PREPARING YOUR HOME FOR SALE
MAXIMIZING EXTERIOR AND CURB APPEAL
Before putting your house on the market, take as much time as necessary (and as little money as possible) to maximize its exterior and interior appeal. Tips to enhance your home’s exterior and curb appeal:
- Keep the lawn edged, cut and watered regularly.
- Trim hedges, weed lawns and flowerbeds, and prune trees regularly.
- Check the foundation, steps, walkways, walls and patios for cracks and crumbling.
- Inspect doors and windows for peeling paint.
- Clean and align gutters.
- Inspect and clean the chimney.
- Repair and replace loose or damaged roof shingles.
- Repair and repaint loose siding and caulking.
- In Northern winters, keep walks neatly cleared of snow and ice.
- During spring and summer months consider adding a few showy annuals, perhaps in pots, near your front entrance.
- Re-seal an asphalt driveway.
- Keep your garage door closed.
- Store RVs or old and beaten up cars elsewhere while the house is on the market.
- Apply a fresh coat of paint to the front door.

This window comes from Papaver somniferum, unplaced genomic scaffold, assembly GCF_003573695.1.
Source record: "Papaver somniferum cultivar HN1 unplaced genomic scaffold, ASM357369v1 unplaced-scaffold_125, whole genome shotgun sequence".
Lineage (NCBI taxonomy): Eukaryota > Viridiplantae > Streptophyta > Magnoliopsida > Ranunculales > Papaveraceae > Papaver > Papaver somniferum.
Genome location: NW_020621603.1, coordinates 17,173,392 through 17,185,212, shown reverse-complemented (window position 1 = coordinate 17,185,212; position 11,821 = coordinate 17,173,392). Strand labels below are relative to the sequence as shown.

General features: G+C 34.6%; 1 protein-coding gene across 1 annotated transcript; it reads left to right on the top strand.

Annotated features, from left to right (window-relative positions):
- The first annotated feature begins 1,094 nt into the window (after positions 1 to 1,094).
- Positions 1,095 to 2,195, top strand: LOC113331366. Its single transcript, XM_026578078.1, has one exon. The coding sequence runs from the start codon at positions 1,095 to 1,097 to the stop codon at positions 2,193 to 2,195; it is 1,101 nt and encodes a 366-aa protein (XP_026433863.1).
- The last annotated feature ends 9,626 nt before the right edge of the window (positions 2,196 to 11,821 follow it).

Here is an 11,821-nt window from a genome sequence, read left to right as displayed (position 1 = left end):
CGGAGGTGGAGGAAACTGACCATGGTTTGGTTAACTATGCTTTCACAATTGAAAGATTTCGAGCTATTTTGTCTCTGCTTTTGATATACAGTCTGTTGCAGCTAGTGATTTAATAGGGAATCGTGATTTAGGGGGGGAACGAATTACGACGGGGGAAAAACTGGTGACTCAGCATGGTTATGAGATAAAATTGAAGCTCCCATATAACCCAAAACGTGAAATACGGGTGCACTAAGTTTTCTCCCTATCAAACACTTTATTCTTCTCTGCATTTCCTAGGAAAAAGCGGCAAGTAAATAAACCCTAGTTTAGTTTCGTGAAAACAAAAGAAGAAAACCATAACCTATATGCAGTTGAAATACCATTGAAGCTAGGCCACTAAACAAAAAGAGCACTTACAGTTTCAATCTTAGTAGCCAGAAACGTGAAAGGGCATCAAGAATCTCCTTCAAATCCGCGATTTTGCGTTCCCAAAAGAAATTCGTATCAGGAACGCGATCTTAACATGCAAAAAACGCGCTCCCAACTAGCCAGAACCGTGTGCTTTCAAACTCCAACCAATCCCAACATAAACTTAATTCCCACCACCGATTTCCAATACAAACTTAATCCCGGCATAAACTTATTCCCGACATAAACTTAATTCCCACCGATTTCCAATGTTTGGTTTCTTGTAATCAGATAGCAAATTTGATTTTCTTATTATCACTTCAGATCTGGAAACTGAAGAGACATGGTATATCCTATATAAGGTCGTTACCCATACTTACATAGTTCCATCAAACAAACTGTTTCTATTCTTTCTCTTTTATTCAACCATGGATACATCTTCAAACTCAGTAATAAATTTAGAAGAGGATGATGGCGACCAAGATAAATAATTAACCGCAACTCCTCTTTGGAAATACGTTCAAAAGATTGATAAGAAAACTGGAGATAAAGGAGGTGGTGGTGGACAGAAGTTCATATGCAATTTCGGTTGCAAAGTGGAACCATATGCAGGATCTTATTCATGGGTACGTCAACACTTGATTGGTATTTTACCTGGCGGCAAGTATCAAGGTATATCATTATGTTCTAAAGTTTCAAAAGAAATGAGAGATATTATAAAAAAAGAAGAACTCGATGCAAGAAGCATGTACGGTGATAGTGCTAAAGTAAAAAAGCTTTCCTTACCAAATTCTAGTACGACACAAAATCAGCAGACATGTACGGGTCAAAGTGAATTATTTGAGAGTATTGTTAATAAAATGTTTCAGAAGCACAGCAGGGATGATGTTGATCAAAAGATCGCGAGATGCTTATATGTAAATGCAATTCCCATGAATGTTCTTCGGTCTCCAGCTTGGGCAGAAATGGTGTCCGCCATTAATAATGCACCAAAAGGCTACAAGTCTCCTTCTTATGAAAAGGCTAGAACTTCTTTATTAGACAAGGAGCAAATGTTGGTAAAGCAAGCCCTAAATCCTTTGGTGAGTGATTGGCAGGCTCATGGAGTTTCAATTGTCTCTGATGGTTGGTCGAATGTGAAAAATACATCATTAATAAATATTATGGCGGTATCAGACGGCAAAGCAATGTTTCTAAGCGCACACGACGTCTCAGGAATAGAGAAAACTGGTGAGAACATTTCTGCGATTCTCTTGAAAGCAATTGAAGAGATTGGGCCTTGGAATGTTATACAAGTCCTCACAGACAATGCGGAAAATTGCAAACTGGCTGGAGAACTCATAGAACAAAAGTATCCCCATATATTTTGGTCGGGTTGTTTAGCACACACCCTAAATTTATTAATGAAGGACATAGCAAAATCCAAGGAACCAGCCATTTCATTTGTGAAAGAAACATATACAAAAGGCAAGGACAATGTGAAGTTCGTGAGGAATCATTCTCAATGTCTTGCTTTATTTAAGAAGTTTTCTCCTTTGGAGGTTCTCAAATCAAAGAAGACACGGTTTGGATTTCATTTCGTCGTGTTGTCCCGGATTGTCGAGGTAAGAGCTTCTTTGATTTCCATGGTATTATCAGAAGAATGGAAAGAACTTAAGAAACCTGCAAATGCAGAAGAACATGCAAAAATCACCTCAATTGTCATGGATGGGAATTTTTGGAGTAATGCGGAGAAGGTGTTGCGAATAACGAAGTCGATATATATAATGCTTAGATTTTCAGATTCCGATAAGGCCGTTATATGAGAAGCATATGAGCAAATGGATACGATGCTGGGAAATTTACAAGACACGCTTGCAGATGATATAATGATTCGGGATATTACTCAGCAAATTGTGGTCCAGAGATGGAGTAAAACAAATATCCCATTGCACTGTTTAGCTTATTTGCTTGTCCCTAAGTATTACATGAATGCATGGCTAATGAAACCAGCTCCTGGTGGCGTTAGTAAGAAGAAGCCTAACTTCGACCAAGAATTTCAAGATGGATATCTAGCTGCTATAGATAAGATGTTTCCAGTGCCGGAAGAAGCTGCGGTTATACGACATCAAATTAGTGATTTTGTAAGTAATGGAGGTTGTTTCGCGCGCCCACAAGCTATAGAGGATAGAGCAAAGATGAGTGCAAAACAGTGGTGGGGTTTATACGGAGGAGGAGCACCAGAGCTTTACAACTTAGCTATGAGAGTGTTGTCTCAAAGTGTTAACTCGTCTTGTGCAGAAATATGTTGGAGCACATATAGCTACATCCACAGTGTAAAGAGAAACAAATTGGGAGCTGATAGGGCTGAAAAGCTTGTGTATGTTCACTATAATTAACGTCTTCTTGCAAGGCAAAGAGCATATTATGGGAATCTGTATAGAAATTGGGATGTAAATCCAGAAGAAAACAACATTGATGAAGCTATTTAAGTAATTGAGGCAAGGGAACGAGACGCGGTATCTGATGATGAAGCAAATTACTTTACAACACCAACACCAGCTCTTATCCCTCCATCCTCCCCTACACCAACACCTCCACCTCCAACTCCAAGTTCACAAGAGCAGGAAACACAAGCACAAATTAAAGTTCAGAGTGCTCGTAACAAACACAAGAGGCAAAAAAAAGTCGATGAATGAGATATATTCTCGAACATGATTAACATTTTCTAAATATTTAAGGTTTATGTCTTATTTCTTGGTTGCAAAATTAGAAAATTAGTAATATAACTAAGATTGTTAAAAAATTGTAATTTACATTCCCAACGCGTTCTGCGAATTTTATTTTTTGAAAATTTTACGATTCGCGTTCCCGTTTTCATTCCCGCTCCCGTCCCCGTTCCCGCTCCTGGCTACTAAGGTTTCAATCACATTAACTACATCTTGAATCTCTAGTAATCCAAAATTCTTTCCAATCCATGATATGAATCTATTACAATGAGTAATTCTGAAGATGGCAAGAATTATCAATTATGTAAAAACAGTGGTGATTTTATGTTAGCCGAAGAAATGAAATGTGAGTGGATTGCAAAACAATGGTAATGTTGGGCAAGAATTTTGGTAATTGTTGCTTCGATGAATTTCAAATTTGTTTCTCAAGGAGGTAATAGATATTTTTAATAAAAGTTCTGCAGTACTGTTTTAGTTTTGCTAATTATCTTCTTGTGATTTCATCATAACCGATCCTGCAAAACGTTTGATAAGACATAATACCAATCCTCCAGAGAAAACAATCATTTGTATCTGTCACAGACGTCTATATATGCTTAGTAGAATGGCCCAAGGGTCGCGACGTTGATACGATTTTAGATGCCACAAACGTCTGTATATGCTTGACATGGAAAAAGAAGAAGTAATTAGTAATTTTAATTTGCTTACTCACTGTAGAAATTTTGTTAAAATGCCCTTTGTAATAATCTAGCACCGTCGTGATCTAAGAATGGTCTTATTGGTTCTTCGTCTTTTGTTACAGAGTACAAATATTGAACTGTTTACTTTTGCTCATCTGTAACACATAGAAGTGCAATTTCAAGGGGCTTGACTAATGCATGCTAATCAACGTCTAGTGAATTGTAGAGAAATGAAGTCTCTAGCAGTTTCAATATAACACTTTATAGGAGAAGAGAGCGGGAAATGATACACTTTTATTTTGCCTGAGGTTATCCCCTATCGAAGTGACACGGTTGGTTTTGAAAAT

MAXIMIZING INTERIOR APPEAL
Enhance your home’s interior by:
- Giving every room in the house a thorough cleaning, as well as removing all clutter. This alone will make your house appear bigger and brighter. Some homeowners with crowded rooms have actually rented storage garages and moved half their furniture out, creating a sleeker, more spacious look.
- Hiring a professional cleaning service, once every few weeks while the house is on the market. This may be a good investment for owners who are busy elsewhere.
- Removing the less frequently used, even daily used items from kitchen counters, closets, and attics, making these areas much more inviting. Since you’re anticipating a move anyhow, holding a garage sale at this point is a great idea.
- If necessary, repainting faded, soiled or strongly colored walls with a neutral shade of paint, such as off-white or beige. The same neutral scheme can be applied to carpets and linoleum.
- Checking for cracks, leaks and signs of dampness in the attic and basement.
- Repairing cracks, holes or damage to plaster, wallboard, wallpaper, paint, and tiles.
- Replacing broken or cracked windowpanes, moldings, and other woodwork. Inspecting and repairing the plumbing, heating, cooling, and alarm systems.
- Repairing dripping faucets and showerheads. Buying showy new towels for the bathroom, to be brought out only when prospective buyers are on the way.
- Sprucing up a kitchen in need of more major remodeling by investing in new cabinet knobs, new curtains, or a coat of neutral paint.